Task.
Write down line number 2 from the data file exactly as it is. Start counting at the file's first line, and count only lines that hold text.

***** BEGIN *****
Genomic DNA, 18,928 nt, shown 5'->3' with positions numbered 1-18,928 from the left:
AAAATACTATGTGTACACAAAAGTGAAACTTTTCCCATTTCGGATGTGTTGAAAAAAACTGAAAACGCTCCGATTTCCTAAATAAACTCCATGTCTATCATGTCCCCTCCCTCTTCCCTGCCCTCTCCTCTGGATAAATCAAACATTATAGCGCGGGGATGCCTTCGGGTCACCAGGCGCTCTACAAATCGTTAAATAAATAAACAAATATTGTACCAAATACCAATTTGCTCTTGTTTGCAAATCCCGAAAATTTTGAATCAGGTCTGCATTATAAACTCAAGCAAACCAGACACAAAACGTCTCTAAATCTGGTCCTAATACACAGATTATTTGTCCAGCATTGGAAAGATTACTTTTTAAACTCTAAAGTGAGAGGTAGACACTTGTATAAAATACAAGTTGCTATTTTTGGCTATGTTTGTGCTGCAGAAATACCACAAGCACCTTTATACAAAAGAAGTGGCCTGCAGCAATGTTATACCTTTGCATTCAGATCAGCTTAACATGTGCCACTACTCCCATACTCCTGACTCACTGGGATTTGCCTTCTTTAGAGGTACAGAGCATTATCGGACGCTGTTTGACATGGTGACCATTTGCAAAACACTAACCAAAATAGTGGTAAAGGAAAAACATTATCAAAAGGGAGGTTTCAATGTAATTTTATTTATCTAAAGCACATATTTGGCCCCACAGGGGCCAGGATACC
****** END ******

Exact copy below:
AAAATACTATGTGTACACAAAAGTGAAACTTTTCCCATTTCGGATGTGTTGAAAAAAACTGAAAACGCTCCGATTTCCTAAATAAACTCCATGTCTATCATGTCCCCTCCCTCTTCCCTGCCCTCTCCTCTGGATAAATCAAACATTATAGCGCGGGGATGCCTTCGGGTCACCAGGCGCTCTACAAATCGTTAAATAAATAAACAAATATTGTACCAAATACCAATTTGCTCTTGTTTGCAAATCCCGAAAATTTTGAATCAGGTCTGCATTATAAACTCAAGCAAACCAGACACAAAACGTCTCTAAATCTGGTCCTAATACACAGATTATTTGTCCAGCATTGGAAAGATTACTTTTTAAACTCTAAAGTGAGAGGTAGACACTTGTATAAAATACAAGTTGCTATTTTTGGCTATGTTTGTGCTGCAGAAATACCACAAGCACCTTTATACAAAAGAAGTGGCCTGCAGCAATGTTATACCTTTGCATTCAGATCAGCTTAACATGTGCCACTACTCCCATACTCCTGACTCACTGGGATTTGCCTTCTTTAGAGGTACAGAGCATTATCGGACGCTGTTTGACATGGTGACCATTTGCAAAACACTAACCAAAATAGTGGTAAAGGAAAAACATTATCAAAAGGGAGGTTTCAATGTAATTTTATTTATCTAAAGCACATATTTGGCCCCACAGGGGCCAGGATACC